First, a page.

function fromJavascript(contentName){// do something with contentName}

There's no point me telling you about fromJavascript. This will be an ActionScript function which will display the content. The only thing really to mention is that you're going to be passing something new into it each time the iframe is changed so you'll have to find some way to trigger the displaying of different content based on what’s passed in. It could simply be a switch statement or it could be much much more complicated. The decision is yours!3. JavaScript


Right here's the magic. In each of the HTML pages you're going to drag into your iframe you'll need to have the above JavaScript. So each time the iframe loads another bit of content something similar will be run. The parent bit is talking about the HTML page containing the iframe. The HTML page which also contains your swf. The setPage bit is obviously the JavaScript function we’ve mentioned before, which is also sat in that page. Finally the 'thispage' is the info we want to pass to Flash about what should be displaying. The thing which will eventually fall into the lap of your fromJavascript function in your flash movie. So how do we get all this up and running? Well the point with this is now that you have this system for dealing with user going 'Back' the way to make it work is to use it as the system for user going 'Forward'. So each time you load a new bit of content in your Flash (or at least a new bit you feel is worthy of being treated as a 'page') you should trigger it via the iframe. In order to do this you'll actually need 2 more bits of code.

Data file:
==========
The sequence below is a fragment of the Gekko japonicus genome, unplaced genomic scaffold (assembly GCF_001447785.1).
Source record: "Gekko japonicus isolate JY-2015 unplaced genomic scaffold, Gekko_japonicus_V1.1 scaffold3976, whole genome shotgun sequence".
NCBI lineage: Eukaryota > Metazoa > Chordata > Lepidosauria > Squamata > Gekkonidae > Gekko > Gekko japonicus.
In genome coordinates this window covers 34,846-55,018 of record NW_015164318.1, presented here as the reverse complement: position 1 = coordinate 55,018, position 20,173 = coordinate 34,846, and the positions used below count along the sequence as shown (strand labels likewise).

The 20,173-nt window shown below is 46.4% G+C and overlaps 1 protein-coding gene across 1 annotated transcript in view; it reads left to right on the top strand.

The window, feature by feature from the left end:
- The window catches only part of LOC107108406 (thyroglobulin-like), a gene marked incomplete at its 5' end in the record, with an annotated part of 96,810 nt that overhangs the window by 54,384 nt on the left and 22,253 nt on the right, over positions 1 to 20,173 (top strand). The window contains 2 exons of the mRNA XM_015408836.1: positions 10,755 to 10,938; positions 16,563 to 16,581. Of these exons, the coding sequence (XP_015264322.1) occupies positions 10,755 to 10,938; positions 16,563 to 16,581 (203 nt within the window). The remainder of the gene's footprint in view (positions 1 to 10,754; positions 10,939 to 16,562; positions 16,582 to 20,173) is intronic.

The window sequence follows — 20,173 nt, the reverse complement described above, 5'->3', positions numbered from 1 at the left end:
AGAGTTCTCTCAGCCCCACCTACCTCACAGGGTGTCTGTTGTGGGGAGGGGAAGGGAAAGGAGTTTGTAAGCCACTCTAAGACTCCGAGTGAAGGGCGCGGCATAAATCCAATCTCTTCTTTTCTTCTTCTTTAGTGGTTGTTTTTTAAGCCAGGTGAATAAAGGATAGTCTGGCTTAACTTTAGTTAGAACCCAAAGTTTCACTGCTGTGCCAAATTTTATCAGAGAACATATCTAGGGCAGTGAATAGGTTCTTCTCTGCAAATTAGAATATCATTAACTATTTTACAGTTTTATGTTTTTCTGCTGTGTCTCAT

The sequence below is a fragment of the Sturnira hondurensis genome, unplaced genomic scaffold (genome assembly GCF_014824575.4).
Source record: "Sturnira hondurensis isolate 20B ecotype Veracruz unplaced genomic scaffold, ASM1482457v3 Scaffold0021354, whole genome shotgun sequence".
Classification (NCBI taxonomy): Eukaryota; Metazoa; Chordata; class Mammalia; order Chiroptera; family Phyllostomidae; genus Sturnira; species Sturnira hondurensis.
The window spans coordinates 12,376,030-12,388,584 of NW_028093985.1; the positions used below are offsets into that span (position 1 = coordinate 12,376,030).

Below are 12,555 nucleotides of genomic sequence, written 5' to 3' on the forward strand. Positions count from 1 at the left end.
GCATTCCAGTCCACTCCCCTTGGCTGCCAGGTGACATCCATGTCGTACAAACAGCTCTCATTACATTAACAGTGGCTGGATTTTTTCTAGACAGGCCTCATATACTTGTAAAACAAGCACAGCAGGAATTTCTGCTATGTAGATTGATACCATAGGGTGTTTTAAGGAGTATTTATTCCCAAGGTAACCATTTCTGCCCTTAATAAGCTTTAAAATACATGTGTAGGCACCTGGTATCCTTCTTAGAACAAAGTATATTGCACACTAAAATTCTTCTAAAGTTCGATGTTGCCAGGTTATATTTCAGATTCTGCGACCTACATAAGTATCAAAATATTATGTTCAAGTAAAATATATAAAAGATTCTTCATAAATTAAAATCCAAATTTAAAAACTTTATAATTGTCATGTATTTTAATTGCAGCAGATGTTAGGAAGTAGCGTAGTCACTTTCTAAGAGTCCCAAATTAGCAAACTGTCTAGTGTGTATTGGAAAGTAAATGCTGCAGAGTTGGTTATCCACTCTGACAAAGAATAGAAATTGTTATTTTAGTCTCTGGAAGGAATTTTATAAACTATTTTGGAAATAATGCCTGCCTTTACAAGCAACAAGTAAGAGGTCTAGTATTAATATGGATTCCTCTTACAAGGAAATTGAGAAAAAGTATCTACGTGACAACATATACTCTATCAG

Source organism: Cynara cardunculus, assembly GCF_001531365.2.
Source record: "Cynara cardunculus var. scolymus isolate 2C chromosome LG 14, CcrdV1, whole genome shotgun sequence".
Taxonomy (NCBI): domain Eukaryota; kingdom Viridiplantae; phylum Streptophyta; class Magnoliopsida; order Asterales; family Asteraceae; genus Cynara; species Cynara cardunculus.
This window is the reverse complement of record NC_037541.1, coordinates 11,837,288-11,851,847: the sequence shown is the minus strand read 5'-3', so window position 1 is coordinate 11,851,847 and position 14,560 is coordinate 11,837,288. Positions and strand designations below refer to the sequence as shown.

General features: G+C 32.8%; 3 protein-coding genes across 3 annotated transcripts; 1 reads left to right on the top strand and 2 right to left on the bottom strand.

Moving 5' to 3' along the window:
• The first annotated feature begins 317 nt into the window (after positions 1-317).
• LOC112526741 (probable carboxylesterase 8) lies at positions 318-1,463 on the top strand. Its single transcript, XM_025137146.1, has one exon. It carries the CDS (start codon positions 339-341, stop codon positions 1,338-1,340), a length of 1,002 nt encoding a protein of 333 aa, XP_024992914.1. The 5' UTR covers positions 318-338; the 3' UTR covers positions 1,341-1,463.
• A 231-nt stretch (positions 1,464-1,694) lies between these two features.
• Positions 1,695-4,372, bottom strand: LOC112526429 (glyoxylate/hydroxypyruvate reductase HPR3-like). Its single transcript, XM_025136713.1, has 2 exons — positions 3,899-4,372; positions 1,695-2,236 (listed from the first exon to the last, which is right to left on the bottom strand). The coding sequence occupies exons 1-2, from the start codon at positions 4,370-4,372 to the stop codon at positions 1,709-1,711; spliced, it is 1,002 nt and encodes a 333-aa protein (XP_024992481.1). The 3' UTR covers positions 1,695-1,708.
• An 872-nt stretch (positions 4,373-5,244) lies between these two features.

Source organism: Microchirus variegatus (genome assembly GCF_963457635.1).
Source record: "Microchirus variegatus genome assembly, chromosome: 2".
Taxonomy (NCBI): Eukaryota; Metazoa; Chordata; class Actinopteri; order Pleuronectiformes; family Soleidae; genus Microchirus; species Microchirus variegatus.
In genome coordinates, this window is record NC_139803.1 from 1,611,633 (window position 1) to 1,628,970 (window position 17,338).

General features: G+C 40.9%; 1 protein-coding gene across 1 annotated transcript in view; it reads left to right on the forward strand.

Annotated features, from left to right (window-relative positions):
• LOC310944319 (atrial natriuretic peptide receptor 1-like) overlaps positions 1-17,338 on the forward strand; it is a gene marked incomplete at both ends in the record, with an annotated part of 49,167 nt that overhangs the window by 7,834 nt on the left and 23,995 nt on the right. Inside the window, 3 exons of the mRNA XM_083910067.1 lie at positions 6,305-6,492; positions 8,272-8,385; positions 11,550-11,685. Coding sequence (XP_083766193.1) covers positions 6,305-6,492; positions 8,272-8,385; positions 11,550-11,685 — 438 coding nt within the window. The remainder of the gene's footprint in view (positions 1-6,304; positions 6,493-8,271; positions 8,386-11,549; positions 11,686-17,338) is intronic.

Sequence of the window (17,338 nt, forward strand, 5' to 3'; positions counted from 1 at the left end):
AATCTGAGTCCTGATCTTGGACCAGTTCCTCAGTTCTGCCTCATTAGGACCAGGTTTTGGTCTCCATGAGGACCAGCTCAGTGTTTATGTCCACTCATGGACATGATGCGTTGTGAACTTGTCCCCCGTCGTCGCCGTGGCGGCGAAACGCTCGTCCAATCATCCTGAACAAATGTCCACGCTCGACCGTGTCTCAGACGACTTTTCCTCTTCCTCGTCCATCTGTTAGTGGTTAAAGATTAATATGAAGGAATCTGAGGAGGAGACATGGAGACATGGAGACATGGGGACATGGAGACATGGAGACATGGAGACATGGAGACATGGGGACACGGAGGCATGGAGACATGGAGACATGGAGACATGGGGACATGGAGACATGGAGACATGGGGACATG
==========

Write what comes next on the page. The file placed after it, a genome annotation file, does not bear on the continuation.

1. A JavaScript function to load a new page into the iframe
  2. A bit of ActionScript to trigger this function and pass in the page to load.

4. JavaScript

<script>function changeiFrame(url){var h = document.getElementById('history');h.src = url;}</script>

This simply takes a URL and loads it into the iframe. Simple as that.5. ActionScript'changeiFrame',url);
This is what calls the above JavaScript from within Flash. And there you have it. When you want to change your content you call JavaScript, which changes the iframe, which calls some JavaScript, which calls some ActionScript which triggers the Flash content to change in some way. The problem with all this is obviously making the stuff which is passed around here unique enough to mean that the exact right bit of Flash is displayed each time. You'll need to take account of all the parameters which make your Flash content display a certain way and make sure that all that is able to be triggered through this mechanism. That’s not always easy, but it’s certainly far from impossible. BTW much of the above is taken from or at least inspired by the following list of websites. I hope I’ve added enough (making it specifically AS3, and explaining it in my own inimitable style) to warrant rehashing it here. As usual this is mainly for my own records and on the off-chance that someone else might find it useful. "Shoulders of giants" I think is the phrase, 'twas always thus.